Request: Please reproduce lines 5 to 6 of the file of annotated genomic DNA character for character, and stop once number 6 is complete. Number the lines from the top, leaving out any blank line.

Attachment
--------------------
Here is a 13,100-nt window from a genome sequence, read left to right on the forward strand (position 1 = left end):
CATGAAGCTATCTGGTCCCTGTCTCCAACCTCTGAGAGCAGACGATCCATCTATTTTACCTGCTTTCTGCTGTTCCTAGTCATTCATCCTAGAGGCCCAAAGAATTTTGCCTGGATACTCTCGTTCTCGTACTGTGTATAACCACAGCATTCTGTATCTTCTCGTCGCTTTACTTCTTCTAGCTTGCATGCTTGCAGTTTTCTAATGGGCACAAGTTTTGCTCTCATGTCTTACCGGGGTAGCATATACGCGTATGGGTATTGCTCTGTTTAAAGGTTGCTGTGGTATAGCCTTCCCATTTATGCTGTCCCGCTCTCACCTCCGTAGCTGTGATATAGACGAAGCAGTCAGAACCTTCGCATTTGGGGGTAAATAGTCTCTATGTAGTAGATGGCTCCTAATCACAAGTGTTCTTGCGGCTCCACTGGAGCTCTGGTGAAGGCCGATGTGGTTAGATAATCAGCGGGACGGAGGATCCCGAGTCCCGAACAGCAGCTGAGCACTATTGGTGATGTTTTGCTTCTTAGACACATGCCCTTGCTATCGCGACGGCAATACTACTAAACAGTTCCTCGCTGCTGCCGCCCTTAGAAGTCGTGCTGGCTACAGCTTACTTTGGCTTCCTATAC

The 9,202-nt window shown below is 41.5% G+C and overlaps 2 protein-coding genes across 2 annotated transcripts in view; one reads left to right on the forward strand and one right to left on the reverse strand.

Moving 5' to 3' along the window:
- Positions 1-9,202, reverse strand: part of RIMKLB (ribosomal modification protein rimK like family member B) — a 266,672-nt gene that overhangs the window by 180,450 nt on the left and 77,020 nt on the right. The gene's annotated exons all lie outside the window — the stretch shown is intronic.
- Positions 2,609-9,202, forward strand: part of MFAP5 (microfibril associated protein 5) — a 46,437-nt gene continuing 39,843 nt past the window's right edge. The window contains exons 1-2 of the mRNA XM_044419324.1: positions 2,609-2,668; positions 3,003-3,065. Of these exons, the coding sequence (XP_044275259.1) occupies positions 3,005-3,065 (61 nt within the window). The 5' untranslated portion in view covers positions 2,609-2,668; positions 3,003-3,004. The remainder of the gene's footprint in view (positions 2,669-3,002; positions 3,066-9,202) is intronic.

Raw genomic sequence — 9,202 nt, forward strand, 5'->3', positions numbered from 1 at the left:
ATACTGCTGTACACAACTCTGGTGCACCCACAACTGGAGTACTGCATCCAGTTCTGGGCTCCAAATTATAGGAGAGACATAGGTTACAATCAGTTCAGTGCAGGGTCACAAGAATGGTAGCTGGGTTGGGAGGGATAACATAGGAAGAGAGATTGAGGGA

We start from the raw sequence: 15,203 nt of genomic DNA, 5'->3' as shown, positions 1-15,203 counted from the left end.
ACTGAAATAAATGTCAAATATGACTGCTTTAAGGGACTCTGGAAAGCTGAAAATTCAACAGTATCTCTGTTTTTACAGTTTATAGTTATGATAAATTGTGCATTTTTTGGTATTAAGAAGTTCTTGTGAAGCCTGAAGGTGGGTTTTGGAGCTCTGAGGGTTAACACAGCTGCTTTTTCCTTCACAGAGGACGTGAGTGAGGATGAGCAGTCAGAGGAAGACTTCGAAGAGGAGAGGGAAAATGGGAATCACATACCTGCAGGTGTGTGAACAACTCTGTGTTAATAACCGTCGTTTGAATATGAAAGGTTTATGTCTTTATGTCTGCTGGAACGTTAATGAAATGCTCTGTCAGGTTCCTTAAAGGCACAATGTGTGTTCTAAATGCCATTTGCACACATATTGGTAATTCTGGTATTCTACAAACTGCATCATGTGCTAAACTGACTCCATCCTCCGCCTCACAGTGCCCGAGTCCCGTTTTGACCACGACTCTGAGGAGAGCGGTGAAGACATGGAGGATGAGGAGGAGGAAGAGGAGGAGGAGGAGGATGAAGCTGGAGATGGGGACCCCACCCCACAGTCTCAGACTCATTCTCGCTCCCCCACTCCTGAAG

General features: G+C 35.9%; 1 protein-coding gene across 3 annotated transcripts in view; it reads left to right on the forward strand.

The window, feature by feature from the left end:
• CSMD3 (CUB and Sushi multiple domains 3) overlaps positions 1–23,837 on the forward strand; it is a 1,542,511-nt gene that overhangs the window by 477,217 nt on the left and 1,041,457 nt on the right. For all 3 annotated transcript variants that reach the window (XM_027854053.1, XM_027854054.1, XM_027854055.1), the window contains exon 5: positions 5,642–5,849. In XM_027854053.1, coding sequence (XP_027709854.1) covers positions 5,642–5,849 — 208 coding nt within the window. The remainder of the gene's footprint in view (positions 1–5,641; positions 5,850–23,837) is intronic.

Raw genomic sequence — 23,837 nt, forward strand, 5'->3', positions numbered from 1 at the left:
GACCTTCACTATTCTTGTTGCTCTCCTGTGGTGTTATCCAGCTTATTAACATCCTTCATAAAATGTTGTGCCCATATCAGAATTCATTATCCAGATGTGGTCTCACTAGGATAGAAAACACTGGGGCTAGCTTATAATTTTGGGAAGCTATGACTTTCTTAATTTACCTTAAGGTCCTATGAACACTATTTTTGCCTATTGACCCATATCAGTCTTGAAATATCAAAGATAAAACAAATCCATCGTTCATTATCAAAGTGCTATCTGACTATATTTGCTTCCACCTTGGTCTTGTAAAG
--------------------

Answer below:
- Positions 1-9,202, reverse strand: part of RIMKLB (ribosomal modification protein rimK like family member B) — a 266,672-nt gene that overhangs the window by 180,450 nt on the left and 77,020 nt on the right. The gene's annotated exons all lie outside the window — the stretch shown is intronic.
- Positions 2,609-9,202, forward strand: part of MFAP5 (microfibril associated protein 5) — a 46,437-nt gene continuing 39,843 nt past the window's right edge. The window contains exons 1-2 of the mRNA XM_044419324.1: positions 2,609-2,668; positions 3,003-3,065. Of these exons, the coding sequence (XP_044275259.1) occupies positions 3,005-3,065 (61 nt within the window). The 5' untranslated portion in view covers positions 2,609-2,668; positions 3,003-3,004. The remainder of the gene's footprint in view (positions 2,669-3,002; positions 3,066-9,202) is intronic.